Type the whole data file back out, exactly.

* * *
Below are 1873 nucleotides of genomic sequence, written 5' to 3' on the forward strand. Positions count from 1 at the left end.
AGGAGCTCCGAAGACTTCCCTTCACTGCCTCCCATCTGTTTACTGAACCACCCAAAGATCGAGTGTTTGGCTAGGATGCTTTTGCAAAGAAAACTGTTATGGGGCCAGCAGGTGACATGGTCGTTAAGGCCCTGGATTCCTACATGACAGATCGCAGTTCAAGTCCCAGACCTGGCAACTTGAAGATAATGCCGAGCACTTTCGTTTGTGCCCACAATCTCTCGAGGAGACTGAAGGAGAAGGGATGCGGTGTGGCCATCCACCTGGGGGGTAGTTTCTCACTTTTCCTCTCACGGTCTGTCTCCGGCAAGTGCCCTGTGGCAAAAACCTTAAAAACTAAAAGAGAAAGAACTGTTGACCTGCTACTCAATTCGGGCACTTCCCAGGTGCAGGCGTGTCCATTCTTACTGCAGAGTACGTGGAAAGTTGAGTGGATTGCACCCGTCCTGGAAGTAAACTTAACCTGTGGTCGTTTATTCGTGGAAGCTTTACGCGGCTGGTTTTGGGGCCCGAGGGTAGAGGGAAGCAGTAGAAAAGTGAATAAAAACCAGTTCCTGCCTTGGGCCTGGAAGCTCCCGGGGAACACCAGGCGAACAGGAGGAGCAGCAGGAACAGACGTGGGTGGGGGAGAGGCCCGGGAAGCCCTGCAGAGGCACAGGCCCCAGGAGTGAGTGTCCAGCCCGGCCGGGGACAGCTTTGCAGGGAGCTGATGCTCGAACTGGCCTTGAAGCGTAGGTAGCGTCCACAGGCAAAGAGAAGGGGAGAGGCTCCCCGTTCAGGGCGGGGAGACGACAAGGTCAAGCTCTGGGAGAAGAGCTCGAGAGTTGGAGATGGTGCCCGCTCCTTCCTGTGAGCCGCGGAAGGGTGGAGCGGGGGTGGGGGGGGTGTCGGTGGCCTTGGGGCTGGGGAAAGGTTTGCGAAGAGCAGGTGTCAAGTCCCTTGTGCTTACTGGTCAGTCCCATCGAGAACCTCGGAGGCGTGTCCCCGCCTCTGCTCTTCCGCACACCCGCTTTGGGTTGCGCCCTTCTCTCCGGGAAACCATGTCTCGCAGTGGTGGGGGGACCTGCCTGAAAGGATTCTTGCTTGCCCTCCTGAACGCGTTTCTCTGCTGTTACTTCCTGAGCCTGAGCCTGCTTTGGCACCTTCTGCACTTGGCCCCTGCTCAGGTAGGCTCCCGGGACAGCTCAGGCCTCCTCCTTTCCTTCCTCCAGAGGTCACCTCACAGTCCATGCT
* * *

Below are 1873 nucleotides of genomic sequence, written 5' to 3' on the forward strand. Positions count from 1 at the left end.
AGGAGCTCCGAAGACTTCCCTTCACTGCCTCCCATCTGTTTACTGAACCACCCAAAGATCGAGTGTTTGGCTAGGATGCTTTTGCAAAGAAAACTGTTATGGGGCCAGCAGGTGACATGGTCGTTAAGGCCCTGGATTCCTACATGACAGATCGCAGTTCAAGTCCCAGACCTGGCAACTTGAAGATAATGCCGAGCACTTTCGTTTGTGCCCACAATCTCTCGAGGAGACTGAAGGAGAAGGGATGCGGTGTGGCCATCCACCTGGGGGGTAGTTTCTCACTTTTCCTCTCACGGTCTGTCTCCGGCAAGTGCCCTGTGGCAAAAACCTTAAAAACTAAAAGAGAAAGAACTGTTGACCTGCTACTCAATTCGGGCACTTCCCAGGTGCAGGCGTGTCCATTCTTACTGCAGAGTACGTGGAAAGTTGAGTGGATTGCACCCGTCCTGGAAGTAAACTTAACCTGTGGTCGTTTATTCGTGGAAGCTTTACGCGGCTGGTTTTGGGGCCCGAGGGTAGAGGGAAGCAGTAGAAAAGTGAATAAAAACCAGTTCCTGCCTTGGGCCTGGAAGCTCCCGGGGAACACCAGGCGAACAGGAGGAGCAGCAGGAACAGACGTGGGTGGGGGAGAGGCCCGGGAAGCCCTGCAGAGGCACAGGCCCCAGGAGTGAGTGTCCAGCCCGGCCGGGGACAGCTTTGCAGGGAGCTGATGCTCGAACTGGCCTTGAAGCGTAGGTAGCGTCCACAGGCAAAGAGAAGGGGAGAGGCTCCCCGTTCAGGGCGGGGAGACGACAAGGTCAAGCTCTGGGAGAAGAGCTCGAGAGTTGGAGATGGTGCCCGCTCCTTCCTGTGAGCCGCGGAAGGGTGGAGCGGGGGTGGGGGGGGTGTCGGTGGCCTTGGGGCTGGGGAAAGGTTTGCGAAGAGCAGGTGTCAAGTCCCTTGTGCTTACTGGTCAGTCCCATCGAGAACCTCGGAGGCGTGTCCCCGCCTCTGCTCTTCCGCACACCCGCTTTGGGTTGCGCCCTTCTCTCCGGGAAACCATGTCTCGCAGTGGTGGGGGGACCTGCCTGAAAGGATTCTTGCTTGCCCTCCTGAACGCGTTTCTCTGCTGTTACTTCCTGAGCCTGAGCCTGCTTTGGCACCTTCTGCACTTGGCCCCTGCTCAGGTAGGCTCCCGGGACAGCTCAGGCCTCCTCCTTTCCTTCCTCCAGAGGTCACCTCACAGTCCATGCT